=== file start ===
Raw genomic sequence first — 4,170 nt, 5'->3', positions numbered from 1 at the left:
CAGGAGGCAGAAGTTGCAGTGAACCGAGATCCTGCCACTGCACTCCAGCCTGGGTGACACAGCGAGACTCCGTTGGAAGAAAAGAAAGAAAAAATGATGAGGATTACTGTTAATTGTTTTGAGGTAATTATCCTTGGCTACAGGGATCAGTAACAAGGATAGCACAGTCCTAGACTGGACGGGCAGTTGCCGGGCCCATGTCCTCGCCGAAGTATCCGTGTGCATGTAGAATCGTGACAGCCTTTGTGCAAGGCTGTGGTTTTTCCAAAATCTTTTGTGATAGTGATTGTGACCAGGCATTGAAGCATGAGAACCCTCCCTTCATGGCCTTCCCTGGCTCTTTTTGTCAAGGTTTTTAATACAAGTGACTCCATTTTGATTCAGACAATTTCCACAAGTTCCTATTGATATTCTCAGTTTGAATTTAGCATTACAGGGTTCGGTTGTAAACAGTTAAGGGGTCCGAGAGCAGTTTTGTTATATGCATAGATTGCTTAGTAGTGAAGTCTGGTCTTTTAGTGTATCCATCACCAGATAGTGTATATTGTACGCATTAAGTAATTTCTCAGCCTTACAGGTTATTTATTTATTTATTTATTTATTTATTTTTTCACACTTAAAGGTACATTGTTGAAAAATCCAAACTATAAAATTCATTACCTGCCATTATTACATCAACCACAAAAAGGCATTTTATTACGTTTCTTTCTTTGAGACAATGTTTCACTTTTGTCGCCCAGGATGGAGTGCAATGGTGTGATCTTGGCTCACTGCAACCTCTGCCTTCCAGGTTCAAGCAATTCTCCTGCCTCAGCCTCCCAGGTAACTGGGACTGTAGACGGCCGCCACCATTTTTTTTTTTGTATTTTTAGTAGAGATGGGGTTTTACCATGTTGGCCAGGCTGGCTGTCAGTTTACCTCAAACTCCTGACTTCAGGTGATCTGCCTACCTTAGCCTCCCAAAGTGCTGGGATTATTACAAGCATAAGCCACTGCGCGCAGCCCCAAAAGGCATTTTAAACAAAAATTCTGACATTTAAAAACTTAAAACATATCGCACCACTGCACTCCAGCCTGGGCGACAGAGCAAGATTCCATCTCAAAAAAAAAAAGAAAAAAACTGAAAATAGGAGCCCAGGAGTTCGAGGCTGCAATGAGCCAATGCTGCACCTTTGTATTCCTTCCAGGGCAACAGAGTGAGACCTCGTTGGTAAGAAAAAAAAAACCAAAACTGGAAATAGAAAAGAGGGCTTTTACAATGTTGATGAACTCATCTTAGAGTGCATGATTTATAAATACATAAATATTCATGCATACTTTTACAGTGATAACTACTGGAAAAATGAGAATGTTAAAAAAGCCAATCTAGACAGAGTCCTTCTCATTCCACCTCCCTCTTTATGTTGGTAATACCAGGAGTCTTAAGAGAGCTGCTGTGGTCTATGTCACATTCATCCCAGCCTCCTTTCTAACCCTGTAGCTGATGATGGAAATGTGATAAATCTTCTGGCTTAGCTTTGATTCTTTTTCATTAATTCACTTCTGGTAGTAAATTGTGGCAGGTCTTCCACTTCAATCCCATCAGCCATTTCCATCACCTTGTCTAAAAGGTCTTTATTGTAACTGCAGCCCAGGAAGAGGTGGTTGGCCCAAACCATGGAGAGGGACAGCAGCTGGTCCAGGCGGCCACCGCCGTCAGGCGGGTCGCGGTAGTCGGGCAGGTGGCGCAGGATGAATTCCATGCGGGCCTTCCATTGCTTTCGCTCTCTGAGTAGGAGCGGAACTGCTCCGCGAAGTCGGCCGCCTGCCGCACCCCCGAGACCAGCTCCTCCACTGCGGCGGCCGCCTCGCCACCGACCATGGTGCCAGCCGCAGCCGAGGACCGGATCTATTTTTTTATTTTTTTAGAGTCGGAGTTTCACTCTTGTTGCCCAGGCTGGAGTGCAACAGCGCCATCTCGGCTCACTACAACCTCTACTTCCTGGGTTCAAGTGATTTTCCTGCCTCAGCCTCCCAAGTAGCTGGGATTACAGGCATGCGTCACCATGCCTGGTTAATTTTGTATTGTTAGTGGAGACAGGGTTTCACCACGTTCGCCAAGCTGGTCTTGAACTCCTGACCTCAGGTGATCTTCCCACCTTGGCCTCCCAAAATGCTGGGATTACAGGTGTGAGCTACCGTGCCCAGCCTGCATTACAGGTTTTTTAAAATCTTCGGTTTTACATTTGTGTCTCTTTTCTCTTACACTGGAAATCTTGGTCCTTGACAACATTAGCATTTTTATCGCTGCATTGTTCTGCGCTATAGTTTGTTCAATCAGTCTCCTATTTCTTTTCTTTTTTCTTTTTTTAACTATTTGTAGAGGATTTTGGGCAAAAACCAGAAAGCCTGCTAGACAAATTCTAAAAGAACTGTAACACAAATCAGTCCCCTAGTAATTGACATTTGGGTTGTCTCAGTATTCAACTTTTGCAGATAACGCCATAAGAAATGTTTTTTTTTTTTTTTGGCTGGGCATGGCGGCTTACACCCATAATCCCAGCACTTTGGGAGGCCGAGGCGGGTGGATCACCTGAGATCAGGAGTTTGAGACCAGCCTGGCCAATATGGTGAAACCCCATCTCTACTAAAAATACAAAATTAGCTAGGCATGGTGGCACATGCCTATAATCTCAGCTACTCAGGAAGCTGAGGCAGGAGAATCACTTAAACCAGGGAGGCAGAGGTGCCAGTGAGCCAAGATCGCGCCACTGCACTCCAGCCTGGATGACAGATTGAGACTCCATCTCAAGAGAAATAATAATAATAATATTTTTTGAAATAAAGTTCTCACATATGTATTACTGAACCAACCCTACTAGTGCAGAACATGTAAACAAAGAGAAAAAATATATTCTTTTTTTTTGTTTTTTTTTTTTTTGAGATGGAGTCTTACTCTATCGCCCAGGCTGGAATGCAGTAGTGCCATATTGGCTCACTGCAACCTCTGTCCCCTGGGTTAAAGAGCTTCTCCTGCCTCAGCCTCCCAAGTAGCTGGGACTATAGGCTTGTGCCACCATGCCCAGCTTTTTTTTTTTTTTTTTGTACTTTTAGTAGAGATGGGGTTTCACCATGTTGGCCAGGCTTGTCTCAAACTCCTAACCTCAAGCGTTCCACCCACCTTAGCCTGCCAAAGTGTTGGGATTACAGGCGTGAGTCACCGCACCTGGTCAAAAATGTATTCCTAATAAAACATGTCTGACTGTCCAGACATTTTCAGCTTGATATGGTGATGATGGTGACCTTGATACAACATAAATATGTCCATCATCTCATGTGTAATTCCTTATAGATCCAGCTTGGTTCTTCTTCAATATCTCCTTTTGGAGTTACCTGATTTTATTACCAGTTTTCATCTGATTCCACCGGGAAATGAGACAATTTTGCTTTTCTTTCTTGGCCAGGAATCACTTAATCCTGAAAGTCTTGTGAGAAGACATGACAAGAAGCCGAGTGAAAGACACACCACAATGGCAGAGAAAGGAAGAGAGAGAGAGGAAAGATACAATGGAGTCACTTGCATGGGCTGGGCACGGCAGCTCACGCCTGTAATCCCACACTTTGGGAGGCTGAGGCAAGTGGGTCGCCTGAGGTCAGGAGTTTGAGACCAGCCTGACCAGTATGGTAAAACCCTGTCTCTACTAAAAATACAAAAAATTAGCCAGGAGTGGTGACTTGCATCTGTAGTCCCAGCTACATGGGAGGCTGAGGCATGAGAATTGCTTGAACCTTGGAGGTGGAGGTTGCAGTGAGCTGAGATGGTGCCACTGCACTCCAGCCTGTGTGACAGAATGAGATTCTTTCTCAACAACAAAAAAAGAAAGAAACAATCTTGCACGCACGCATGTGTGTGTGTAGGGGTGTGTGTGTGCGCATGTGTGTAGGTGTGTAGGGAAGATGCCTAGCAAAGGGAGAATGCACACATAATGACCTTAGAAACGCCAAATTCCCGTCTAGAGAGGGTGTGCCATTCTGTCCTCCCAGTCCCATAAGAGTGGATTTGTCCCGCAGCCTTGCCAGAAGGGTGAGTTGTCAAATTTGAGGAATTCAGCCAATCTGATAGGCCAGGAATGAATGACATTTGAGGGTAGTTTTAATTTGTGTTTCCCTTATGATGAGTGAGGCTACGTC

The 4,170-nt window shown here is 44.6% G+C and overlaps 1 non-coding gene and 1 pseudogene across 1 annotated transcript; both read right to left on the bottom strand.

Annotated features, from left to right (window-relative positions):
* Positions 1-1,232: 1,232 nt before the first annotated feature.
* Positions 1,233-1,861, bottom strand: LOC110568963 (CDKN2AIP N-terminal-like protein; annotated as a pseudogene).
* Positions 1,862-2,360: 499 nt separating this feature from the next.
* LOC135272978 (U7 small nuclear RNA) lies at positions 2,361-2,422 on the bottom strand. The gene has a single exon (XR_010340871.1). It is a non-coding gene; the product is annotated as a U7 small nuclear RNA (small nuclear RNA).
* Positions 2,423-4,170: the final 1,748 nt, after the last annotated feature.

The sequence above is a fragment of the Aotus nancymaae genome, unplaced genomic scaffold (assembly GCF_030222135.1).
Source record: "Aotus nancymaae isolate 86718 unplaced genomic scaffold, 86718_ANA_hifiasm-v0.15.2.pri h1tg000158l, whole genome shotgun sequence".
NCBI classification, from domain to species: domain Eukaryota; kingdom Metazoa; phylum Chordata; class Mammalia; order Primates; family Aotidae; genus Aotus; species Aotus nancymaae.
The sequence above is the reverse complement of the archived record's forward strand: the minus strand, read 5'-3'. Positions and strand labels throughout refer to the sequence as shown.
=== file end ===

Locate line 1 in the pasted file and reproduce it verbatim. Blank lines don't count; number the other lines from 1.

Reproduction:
Raw genomic sequence first — 4,170 nt, 5'->3', positions numbered from 1 at the left: